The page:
Sudanese protesters Sunday welcomed a breakthrough in talks with army rulers who agreed to form a joint civilian-military council, paving the way for a civilian administration as demanded by demonstrators.
Saturday’s agreement would replace the existing 10-member military council that took power after the army ousted veteran leader Omar al-Bashir on April 11 amid massive protests.
“What happened yesterday is a step to have a civilian authority,” said Mohamed Amin, one of thousands of demonstrators who have been camped for weeks outside headquarters.
“We are happy by the progress in the talks, but we are still waiting for the composing of the council and the civilian government.”
The joint civilian-military council will be the overall ruling body, while a new transitional civilian government is expected to be formed to run the day-to-day affairs of the country, a key demand of protesters.
That civilian government will work towards having the first post-Bashir elections.
“When we have a civilian government, then we can say our country is on the right track,” said Amin.
The demonstrators said they will pursue their sit-in until a civilian administration is set up.
“Last night’s agreement is a step forward in the stability of our country. But I don’t think we will leave the sit-in until we achieve our demand of a civilian government,” said protester Sawsan Bashir.
Protest leader Ahmed al-Rabia confirmed to AFP the decision of forming a joint council.
“We are now in consultation about what percentage of the council should be represented by civilians and how much by the military,” said Rabia, who is involved in talks.
Activists say the new council could be a 15-member body, with eight civilians and seven army generals.
The decision to have a joint council came after hours-long talks on Saturday, the first such by a joint committee representing the current ruling military leadership and protesters.
Bashir was ousted by the army after months of protests against his three-decade rule.
Thousands of demonstrators, braving volleys of tear gas fired by security forces, reached the sprawling military headquarters on April 6, demanding that the army support those opposing Bashir.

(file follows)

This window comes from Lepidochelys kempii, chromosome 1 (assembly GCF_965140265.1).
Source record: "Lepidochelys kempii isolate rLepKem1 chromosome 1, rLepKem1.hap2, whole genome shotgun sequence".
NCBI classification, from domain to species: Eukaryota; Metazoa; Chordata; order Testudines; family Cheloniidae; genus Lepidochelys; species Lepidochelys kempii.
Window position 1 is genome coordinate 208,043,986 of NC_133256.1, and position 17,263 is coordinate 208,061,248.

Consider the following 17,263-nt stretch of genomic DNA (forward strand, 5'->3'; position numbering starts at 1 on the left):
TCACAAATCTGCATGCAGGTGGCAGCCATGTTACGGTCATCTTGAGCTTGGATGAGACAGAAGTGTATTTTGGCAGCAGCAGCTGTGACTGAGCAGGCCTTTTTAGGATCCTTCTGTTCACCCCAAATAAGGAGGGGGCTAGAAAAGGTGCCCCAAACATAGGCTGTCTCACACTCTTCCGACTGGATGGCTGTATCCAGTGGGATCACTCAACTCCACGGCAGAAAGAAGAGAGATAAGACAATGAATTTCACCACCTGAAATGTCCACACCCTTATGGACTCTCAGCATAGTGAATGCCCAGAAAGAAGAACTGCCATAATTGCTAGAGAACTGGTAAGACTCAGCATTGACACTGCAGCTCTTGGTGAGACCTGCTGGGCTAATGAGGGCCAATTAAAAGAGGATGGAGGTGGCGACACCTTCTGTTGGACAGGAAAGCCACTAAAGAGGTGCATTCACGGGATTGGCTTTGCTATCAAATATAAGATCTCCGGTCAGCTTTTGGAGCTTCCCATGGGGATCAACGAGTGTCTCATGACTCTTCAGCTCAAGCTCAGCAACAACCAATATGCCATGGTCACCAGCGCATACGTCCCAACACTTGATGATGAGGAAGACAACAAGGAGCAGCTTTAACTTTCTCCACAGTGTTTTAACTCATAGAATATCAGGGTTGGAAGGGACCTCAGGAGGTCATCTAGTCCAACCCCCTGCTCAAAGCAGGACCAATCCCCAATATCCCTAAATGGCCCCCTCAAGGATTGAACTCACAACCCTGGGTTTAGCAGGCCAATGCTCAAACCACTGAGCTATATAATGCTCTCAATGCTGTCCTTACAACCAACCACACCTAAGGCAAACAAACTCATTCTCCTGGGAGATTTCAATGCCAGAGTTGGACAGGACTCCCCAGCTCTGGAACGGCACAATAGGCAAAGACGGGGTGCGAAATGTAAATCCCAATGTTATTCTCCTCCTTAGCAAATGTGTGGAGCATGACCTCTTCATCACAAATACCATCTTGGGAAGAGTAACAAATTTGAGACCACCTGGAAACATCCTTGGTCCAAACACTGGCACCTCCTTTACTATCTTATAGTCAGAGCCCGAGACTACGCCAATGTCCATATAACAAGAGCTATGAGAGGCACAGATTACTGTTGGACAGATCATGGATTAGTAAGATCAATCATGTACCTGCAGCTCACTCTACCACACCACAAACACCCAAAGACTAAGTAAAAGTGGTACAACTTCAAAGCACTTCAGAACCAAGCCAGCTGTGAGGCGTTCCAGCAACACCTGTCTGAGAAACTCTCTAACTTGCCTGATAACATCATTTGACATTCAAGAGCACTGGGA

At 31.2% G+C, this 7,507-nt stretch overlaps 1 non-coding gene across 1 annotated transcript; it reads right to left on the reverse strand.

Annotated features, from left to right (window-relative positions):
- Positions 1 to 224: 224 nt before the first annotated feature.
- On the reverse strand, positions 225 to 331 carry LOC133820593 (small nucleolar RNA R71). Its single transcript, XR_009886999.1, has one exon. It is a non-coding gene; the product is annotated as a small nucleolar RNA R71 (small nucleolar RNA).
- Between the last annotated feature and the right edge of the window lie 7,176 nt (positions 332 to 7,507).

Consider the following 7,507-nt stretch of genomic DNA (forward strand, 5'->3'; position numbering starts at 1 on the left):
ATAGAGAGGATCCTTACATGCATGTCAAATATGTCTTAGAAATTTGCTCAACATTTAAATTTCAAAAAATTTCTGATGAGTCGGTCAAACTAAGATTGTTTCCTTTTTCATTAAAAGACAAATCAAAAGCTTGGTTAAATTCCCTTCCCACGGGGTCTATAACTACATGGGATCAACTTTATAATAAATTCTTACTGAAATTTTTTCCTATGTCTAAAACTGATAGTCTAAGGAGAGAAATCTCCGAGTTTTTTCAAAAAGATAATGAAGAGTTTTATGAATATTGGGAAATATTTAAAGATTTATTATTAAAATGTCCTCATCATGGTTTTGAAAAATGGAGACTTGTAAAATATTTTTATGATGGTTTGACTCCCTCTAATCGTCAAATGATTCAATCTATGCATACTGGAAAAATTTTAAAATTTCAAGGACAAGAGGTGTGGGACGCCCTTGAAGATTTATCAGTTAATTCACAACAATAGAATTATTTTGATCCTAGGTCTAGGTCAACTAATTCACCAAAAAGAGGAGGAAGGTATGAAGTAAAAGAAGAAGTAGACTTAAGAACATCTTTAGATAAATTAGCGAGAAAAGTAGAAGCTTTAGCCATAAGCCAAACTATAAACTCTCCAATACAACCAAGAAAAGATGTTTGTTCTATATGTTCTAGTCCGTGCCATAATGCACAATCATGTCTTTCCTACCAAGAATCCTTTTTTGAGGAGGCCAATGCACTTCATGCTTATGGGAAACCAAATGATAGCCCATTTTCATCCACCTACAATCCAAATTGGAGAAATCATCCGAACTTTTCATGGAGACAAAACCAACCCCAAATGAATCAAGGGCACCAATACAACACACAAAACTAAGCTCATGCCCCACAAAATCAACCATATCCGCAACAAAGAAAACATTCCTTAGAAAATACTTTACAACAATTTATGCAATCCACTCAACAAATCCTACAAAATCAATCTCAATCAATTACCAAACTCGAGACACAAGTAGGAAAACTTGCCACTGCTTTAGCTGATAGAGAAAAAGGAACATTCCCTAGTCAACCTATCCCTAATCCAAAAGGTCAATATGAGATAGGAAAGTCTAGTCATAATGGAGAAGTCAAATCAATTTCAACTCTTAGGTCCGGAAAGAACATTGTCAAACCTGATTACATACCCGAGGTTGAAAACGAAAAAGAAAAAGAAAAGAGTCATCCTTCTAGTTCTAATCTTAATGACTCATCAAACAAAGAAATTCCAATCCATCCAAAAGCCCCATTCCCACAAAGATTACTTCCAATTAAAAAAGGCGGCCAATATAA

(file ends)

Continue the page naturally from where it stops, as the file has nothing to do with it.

Five days later, the army toppled Bashir but then took power into its own hands through a 10-member transitional military council.
Protest leaders had previously held several rounds of inconclusive talks with the military council since Bashir was ousted.
The military council has so far insisted that it has assumed power for a two-year transitional period.
African states have called for more time for the army to hand over to civilians, Western governments have expressed support for protesters’
demands, but Sudan’s key Gulf Arab lenders have backed the military council.
Buses bringing African states have called for more time for the army to hand over to civilians kept arriving Saturday at the protest site, with hundreds of protesters coming from the eastern province of Kassala, an AFP photographer said.
Call to join ICC
As the joint committee met on Saturday, top opposition leader and former premier Sadiq al-Mahdi told reporters Sudan should “immediately” join the International Criminal Court.
Bashir is wanted by The Hague-based tribunal for genocide, war crimes and crimes against humanity for his alleged role in the conflict in Darfur, but the 75-year-old has repeatedly denied the charges against him.
The war in Darfur erupted in 2003 when ethnic minority rebels took up arms against Khartoum’s Arab-dominated government, accusing it of social and political marginalisation.
The United Nations says about 300,000 people have died in the conflict, with another 2.5 million displaced, many of them still living in miserable camps across the western region of the country.
Protest group spokesman Amjad Farid told reporters that Bashir and other regime figures could be tried in Sudan.
“We are not seeking retaliatory measures against them, but we want to rebuild our justice system to hold them accountable for their crimes,”
Mahdi, who was forced from office by Bashir in a 1989 coup, said the army’s ouster of Bashir was “not a military coup”.
But he warned that Bashir cronies were still clinging on to power despite the upheaval.
“The toppled regime might still try to do a coup,” he said without elaborating.
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